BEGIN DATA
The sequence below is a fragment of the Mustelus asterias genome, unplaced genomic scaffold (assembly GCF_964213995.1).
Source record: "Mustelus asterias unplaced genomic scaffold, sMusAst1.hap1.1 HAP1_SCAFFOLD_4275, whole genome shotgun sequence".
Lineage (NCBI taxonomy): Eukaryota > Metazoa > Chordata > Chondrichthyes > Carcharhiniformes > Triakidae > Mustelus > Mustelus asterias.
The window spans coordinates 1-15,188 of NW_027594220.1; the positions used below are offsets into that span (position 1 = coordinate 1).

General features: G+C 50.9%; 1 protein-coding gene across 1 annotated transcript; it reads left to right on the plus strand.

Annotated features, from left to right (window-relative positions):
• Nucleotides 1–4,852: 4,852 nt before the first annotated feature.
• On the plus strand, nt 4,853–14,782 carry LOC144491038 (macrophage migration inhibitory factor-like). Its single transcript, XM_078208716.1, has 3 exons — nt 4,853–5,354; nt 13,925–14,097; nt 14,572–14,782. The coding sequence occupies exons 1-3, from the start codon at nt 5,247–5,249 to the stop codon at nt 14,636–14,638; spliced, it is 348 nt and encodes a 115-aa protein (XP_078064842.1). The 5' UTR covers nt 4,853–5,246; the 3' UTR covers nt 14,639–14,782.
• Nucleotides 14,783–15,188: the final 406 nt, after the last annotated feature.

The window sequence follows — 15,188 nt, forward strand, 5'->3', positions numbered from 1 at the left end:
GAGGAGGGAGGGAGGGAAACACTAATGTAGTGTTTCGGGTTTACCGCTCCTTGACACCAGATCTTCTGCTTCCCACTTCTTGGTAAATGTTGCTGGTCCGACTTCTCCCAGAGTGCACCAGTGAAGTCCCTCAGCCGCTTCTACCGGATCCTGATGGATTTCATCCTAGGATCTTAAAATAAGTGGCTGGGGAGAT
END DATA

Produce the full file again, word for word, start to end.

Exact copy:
The sequence below is a fragment of the Mustelus asterias genome, unplaced genomic scaffold (assembly GCF_964213995.1).
Source record: "Mustelus asterias unplaced genomic scaffold, sMusAst1.hap1.1 HAP1_SCAFFOLD_4275, whole genome shotgun sequence".
Lineage (NCBI taxonomy): Eukaryota > Metazoa > Chordata > Chondrichthyes > Carcharhiniformes > Triakidae > Mustelus > Mustelus asterias.
The window spans coordinates 1-15,188 of NW_027594220.1; the positions used below are offsets into that span (position 1 = coordinate 1).

General features: G+C 50.9%; 1 protein-coding gene across 1 annotated transcript; it reads left to right on the plus strand.

Annotated features, from left to right (window-relative positions):
• Nucleotides 1–4,852: 4,852 nt before the first annotated feature.
• On the plus strand, nt 4,853–14,782 carry LOC144491038 (macrophage migration inhibitory factor-like). Its single transcript, XM_078208716.1, has 3 exons — nt 4,853–5,354; nt 13,925–14,097; nt 14,572–14,782. The coding sequence occupies exons 1-3, from the start codon at nt 5,247–5,249 to the stop codon at nt 14,636–14,638; spliced, it is 348 nt and encodes a 115-aa protein (XP_078064842.1). The 5' UTR covers nt 4,853–5,246; the 3' UTR covers nt 14,639–14,782.
• Nucleotides 14,783–15,188: the final 406 nt, after the last annotated feature.

The window sequence follows — 15,188 nt, forward strand, 5'->3', positions numbered from 1 at the left end:
GAGGAGGGAGGGAGGGAAACACTAATGTAGTGTTTCGGGTTTACCGCTCCTTGACACCAGATCTTCTGCTTCCCACTTCTTGGTAAATGTTGCTGGTCCGACTTCTCCCAGAGTGCACCAGTGAAGTCCCTCAGCCGCTTCTACCGGATCCTGATGGATTTCATCCTAGGATCTTAAAATAAGTGGCTGGGGAGAT